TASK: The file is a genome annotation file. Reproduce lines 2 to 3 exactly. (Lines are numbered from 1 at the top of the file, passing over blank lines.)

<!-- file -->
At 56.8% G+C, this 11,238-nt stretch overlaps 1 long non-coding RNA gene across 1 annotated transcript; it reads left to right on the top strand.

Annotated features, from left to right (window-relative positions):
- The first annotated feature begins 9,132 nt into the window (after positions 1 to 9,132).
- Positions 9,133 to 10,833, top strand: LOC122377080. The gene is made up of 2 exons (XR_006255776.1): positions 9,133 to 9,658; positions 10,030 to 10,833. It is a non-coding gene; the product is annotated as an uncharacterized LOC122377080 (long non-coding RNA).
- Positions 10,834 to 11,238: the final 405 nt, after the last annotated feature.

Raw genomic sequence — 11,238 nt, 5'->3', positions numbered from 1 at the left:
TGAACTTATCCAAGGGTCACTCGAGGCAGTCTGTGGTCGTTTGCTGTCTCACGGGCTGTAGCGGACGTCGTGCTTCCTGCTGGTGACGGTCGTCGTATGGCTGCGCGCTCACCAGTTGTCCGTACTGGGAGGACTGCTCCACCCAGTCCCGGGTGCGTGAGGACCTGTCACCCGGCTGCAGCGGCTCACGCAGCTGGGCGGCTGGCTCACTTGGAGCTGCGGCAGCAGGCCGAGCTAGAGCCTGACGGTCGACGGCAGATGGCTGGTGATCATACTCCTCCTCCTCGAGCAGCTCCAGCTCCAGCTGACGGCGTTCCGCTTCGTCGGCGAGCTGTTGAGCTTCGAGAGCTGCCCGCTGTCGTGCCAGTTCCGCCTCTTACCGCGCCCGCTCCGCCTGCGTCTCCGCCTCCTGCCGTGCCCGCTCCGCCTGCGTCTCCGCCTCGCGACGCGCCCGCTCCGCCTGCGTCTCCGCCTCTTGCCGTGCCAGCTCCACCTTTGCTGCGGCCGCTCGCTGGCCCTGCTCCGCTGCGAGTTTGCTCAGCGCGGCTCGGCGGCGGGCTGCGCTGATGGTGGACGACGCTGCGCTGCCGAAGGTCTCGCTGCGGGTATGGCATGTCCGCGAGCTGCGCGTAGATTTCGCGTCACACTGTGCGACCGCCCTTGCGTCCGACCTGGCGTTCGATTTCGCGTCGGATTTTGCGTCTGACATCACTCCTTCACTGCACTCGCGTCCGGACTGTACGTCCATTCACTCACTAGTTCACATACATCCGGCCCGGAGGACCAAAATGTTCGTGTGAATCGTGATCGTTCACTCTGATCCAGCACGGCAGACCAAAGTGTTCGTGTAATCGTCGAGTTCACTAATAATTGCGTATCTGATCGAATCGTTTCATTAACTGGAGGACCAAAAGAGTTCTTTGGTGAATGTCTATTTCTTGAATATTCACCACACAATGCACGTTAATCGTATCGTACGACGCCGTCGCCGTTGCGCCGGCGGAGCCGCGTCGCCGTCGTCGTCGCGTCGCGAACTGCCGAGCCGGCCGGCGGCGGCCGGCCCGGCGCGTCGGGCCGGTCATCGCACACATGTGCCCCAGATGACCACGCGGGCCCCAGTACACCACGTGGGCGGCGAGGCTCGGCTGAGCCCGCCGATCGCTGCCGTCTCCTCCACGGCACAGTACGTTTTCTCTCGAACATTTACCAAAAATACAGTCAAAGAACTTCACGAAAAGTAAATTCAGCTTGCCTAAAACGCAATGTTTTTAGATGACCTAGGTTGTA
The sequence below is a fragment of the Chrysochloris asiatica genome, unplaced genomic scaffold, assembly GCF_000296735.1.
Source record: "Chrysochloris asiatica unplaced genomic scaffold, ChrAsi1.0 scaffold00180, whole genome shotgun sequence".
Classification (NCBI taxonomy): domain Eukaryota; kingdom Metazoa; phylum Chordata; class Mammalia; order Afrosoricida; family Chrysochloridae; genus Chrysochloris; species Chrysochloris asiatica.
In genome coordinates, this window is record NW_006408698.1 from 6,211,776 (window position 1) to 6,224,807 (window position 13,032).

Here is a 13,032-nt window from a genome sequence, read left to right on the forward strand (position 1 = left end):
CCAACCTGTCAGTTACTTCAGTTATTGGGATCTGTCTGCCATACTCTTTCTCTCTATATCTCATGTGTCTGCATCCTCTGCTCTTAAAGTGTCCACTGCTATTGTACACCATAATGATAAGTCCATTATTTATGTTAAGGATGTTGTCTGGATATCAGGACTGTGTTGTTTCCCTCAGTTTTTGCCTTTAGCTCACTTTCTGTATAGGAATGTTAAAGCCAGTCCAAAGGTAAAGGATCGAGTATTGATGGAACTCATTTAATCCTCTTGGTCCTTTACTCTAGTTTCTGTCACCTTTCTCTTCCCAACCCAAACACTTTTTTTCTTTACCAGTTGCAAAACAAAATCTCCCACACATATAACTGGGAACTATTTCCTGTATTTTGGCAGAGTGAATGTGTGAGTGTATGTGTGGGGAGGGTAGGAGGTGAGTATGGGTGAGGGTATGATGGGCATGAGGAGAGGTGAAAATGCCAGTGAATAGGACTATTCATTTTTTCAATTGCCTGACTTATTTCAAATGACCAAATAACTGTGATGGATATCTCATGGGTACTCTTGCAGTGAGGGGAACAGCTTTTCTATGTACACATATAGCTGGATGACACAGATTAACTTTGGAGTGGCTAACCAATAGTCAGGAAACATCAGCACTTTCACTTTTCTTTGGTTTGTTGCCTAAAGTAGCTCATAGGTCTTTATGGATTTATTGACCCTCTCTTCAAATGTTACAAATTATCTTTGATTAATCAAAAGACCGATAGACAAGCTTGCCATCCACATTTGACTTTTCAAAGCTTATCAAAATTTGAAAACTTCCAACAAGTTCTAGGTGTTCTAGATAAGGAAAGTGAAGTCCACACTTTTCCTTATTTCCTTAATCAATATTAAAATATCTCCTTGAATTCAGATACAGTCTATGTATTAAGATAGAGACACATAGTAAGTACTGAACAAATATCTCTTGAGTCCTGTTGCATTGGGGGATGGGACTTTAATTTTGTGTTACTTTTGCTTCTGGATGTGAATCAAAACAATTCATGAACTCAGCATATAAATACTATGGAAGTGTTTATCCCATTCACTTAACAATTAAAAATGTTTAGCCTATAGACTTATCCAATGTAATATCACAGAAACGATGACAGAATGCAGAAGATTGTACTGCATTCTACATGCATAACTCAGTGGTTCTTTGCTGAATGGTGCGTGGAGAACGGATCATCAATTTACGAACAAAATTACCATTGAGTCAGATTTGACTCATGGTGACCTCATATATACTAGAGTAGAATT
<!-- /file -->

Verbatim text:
Annotated features, from left to right (window-relative positions):
- The first annotated feature begins 9,132 nt into the window (after positions 1 to 9,132).